Nike Free's

on Wednesday, January 23, 2008 at 11:21 PM

Tuesday: Went to the gym to do a 6 mile recovery run. I was also supposed to do 6 strides, but those are kinda hard to do on a treadmill. I ended up doing 5 miles recovery and 1 mile at an LT pace of 6:49min/mile. Decided to try running today with a pair of Nike Free's. I've been looking lately at information on improving running form and the subject of running barefoot came up. I bought a pair of nike free's about two years ago and I wore them for one weekend and ended up with sore ankles so they've been sitting in my closet ever since. I thought I would try them on a recovery run at a nice slow pace. First couple of miles my feet hurt in the strangest places, but it seemed to get better and was even able to handle the 1 mile at LT even though I wasn't planning on doing it. The shoes really force you to forefoot/midfoot strike and increase your leg turnover. Even running at recovery pace, I was turning over at 170 when I would normally just barely get over 160 using regular shoes. I think I'll start doing my recovery runs in these things.

Today: Went back to the gym to do 12 miles with 7@LT pace. Started out with 2 really slow miles at about 10min/mile pace and then started in at 8.6mi/hr (6:58min/mile). Maintained that for 5 miles and then bumped it up to 8.7 for one mile and then 8.8 for the final mile. HR rate seemed to be in a good zone for this and is actually a bit lower than when I did 6 miles at 8.6mi/hr about 1.5 months ago. Finished up with 3 miles at various paces. It's weird cause my leg turnover seemed very low for this, only at about 170 which is what I was doing the day before for my recovery run in the Nike Free's.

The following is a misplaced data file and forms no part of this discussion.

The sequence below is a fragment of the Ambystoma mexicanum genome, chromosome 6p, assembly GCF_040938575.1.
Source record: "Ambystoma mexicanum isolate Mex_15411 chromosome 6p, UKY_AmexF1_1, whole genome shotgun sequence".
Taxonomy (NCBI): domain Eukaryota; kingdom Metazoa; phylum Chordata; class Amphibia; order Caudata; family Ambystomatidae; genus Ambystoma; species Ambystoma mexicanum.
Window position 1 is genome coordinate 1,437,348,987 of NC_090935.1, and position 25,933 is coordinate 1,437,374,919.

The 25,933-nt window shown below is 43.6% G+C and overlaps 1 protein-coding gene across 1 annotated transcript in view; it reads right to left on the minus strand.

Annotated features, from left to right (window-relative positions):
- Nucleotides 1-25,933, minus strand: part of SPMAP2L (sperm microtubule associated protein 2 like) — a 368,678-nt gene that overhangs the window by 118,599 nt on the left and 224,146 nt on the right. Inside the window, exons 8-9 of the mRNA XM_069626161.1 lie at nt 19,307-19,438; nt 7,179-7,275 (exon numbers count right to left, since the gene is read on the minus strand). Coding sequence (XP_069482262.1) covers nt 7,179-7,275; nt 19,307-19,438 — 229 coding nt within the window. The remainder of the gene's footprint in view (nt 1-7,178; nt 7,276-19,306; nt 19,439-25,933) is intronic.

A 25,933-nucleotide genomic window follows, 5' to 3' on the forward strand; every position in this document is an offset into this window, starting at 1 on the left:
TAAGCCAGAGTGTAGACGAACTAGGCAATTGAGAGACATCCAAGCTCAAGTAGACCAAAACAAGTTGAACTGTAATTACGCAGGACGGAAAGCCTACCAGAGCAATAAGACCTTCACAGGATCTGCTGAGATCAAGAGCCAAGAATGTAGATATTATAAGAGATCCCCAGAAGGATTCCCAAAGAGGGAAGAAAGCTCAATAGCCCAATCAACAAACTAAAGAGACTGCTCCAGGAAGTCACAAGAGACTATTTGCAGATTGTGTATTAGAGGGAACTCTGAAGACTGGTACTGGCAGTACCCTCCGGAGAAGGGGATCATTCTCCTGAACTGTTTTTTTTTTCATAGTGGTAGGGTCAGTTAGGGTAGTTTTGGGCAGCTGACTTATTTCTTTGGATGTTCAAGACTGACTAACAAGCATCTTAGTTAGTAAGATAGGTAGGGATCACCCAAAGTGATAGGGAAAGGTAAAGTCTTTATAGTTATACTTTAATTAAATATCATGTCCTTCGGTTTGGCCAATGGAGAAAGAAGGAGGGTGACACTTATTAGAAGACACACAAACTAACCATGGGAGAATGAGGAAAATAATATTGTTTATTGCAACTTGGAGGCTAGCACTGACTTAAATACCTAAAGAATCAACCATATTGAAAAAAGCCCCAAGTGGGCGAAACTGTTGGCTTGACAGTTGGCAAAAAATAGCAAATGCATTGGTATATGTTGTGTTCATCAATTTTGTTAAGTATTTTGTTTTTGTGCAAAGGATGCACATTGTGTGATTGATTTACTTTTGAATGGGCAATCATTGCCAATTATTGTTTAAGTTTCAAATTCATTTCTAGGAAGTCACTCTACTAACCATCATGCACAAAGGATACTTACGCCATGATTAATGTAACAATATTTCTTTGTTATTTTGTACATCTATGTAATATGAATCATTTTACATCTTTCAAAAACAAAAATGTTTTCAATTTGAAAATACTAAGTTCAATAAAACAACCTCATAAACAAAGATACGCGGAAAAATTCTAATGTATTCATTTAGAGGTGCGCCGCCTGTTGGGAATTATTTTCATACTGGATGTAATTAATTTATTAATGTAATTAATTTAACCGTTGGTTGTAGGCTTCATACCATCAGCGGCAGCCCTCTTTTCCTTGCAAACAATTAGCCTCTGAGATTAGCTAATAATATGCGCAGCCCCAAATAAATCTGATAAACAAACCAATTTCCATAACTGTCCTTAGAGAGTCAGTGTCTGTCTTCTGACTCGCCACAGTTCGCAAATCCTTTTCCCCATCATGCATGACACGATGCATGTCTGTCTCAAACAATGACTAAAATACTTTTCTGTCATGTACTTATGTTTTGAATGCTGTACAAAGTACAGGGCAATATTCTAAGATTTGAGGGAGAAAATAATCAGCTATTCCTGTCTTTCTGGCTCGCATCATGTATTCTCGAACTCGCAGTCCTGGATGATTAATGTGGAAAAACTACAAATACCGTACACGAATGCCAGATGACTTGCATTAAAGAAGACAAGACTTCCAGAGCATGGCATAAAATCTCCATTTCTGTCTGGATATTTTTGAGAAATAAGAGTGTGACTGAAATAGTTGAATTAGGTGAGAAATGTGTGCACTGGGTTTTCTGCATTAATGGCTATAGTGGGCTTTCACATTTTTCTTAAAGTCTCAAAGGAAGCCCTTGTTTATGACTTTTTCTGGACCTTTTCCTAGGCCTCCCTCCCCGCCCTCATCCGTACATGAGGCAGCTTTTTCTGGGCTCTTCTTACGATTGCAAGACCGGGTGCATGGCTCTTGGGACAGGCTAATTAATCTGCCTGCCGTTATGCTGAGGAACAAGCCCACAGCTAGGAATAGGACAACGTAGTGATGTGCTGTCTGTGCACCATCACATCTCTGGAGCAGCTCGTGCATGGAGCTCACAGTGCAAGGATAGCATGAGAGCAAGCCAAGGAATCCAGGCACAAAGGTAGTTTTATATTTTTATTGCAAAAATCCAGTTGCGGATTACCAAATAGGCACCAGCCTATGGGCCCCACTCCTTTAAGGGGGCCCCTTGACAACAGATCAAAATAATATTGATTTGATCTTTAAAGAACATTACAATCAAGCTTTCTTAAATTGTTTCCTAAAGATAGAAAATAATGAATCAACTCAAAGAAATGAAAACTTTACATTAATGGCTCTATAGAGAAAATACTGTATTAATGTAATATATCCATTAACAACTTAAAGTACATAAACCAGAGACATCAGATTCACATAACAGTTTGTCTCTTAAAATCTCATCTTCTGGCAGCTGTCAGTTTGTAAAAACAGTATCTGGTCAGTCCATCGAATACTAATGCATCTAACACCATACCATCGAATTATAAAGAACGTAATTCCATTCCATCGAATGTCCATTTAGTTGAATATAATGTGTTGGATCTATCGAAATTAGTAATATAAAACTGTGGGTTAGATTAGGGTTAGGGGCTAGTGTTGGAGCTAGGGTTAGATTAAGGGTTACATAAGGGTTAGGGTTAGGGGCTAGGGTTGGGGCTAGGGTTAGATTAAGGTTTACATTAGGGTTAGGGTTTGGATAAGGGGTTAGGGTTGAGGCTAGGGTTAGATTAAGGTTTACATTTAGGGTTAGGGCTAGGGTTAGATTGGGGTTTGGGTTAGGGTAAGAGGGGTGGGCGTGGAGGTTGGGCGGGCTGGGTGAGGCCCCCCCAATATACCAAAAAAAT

Triseverance said...

Cool, I have been working, and I use that trem loosely, since the fall to become more of a neutral strike runner. I definetly feel the differnece when I lean forward at the ankle, I have never counted cadence however, interesting.
Love the charts, two very solid workouts.

kch said...

That's interesting that you would notice a difference in your stride rate when you're wearing different shoes. I'm curious if that increase will carry over to your normal training shoes if you start doing your recovery runs regularly in the Nike Free's. If they really do make your feet stronger as advertised, maybe they will!

jen said...

Very interesting! Can't wait to see how your stride changes with more use of the Frees.